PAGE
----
It has been 10 years since the Drug Enforcement Administration (DEA) first permitted the use of electronic prescribing of controlled substances.
Since then, many physicians have upgraded their e-prescribing software, opting to forgo the triplicate prescription pads needed to prescribe controlled substances manually.
On April 21, DEA and the Department of Justice posted an interim final rule and asked for comments on specific issues related to the technology and use of e-prescribing.
The Texas Medical Association in June submitted comments urging DEA to consider physician workflow and widely available technologies when exploring any changes to the program.
Specifically, TMA asked DEA to push e-prescribing vendors to ensure their systems provide information about drug costs and about whether a prescription is available at a patient’s pharmacy.
“Ideally, patients should have the ability to comparison shop electronically for their medications and have the prescription directed to their chosen pharmacy after they have evaluated factors such as price, availability, and distance,” TMA’s letter says. “TMA realizes DEA has little to no control of these factors and that strides are being made to deliver this information, but this is mentioned for awareness so that any advances in (e-prescribing) can be made in a way that supports these goals.”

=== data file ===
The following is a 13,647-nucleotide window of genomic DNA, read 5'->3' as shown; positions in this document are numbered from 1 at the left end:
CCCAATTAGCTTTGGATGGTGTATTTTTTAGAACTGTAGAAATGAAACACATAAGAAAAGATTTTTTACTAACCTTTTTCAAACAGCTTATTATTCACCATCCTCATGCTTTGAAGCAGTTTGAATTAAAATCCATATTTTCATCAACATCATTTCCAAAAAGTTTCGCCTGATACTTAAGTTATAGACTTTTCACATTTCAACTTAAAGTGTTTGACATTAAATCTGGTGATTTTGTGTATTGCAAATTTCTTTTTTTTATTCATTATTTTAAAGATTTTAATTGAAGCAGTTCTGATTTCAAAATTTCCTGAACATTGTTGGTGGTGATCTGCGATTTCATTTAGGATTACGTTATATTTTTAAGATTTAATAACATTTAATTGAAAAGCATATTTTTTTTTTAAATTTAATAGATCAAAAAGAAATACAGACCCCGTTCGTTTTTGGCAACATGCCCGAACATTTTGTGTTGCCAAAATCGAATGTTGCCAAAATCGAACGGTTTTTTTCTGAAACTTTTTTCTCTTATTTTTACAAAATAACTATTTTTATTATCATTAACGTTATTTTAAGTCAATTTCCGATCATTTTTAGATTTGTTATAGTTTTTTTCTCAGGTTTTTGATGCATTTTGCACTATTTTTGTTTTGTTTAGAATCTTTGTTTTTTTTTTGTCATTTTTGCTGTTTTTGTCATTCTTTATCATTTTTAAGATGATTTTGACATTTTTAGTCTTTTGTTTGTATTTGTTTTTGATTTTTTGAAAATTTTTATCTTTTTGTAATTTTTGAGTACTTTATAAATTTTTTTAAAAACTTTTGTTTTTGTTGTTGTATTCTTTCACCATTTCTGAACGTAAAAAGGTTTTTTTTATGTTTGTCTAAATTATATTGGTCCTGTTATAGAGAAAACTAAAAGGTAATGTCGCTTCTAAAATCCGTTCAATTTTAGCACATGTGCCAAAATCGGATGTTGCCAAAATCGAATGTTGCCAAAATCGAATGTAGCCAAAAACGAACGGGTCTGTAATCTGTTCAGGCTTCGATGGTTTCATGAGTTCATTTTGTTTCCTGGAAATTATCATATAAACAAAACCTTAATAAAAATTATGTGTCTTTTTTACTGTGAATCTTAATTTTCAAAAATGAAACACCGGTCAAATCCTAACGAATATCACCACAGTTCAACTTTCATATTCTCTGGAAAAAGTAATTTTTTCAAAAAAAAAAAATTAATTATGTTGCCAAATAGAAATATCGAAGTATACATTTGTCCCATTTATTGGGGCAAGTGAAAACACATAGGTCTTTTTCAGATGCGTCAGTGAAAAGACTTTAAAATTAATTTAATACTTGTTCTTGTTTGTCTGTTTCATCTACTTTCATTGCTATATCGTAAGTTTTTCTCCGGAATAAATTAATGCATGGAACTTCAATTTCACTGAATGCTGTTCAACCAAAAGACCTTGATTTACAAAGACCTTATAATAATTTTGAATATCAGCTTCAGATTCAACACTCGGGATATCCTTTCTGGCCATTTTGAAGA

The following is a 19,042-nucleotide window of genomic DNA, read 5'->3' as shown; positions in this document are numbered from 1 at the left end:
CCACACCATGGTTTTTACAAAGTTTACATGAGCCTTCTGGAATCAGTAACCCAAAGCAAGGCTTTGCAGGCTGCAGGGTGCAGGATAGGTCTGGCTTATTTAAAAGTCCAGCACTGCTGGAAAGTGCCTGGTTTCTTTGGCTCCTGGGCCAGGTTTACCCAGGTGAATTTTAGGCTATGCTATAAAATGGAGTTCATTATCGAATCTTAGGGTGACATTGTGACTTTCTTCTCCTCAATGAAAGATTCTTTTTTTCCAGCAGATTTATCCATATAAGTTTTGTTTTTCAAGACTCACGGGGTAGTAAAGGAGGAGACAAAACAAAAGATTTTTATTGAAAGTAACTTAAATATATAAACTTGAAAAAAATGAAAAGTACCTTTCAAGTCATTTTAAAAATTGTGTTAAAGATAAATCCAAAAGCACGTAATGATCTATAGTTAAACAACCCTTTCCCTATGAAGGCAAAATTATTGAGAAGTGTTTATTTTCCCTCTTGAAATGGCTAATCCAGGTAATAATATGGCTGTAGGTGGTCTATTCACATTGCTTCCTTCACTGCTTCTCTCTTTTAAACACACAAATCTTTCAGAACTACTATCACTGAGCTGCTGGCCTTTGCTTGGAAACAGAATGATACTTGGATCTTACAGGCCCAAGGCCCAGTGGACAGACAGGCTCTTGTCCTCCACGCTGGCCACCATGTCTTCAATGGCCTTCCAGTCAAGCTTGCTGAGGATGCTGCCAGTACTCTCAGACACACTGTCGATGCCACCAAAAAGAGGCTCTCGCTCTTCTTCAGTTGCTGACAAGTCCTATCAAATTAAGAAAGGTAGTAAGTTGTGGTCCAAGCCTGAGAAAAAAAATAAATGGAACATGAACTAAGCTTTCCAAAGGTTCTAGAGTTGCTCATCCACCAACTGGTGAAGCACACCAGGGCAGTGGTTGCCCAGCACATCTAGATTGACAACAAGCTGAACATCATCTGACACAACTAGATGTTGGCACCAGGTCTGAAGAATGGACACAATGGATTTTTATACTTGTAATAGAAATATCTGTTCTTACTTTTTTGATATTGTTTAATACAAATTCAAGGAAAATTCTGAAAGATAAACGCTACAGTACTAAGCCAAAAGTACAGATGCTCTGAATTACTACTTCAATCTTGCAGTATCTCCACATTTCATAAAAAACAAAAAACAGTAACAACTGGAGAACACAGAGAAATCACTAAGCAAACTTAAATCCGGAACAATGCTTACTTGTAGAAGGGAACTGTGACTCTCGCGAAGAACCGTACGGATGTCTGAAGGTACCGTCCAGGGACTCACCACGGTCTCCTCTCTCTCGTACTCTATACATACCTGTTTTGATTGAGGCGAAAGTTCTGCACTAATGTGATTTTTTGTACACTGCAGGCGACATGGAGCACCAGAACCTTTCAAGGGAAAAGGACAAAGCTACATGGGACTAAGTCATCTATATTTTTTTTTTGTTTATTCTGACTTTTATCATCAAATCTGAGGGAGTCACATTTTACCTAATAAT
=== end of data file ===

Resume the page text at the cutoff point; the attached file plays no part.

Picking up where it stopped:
TMA’s letter also calls on DEA to make two-factor authentication – the multi-step identification verification process – less of a strain on physicians’ time and finances.
“TMA recognizes the need for two-factor authentication but encourages DEA to consider the use of systems that minimize the number of times physicians need to enter their two factors,” TMA’s letter says.
The letter also urges DEA not to limit the types of devices that physicians can use to access e-prescribing software – including mobile devices.
As a reminder, effective Jan. 1, e-prescribing for all controlled substances is required in Texas unless a waiver is granted. For additional information on e-prescribing visit TMA’s online resource center.
If you have questions about e-prescribing or other office technologies, contact TMA’s HIT department at (800) 880-5720 or via email.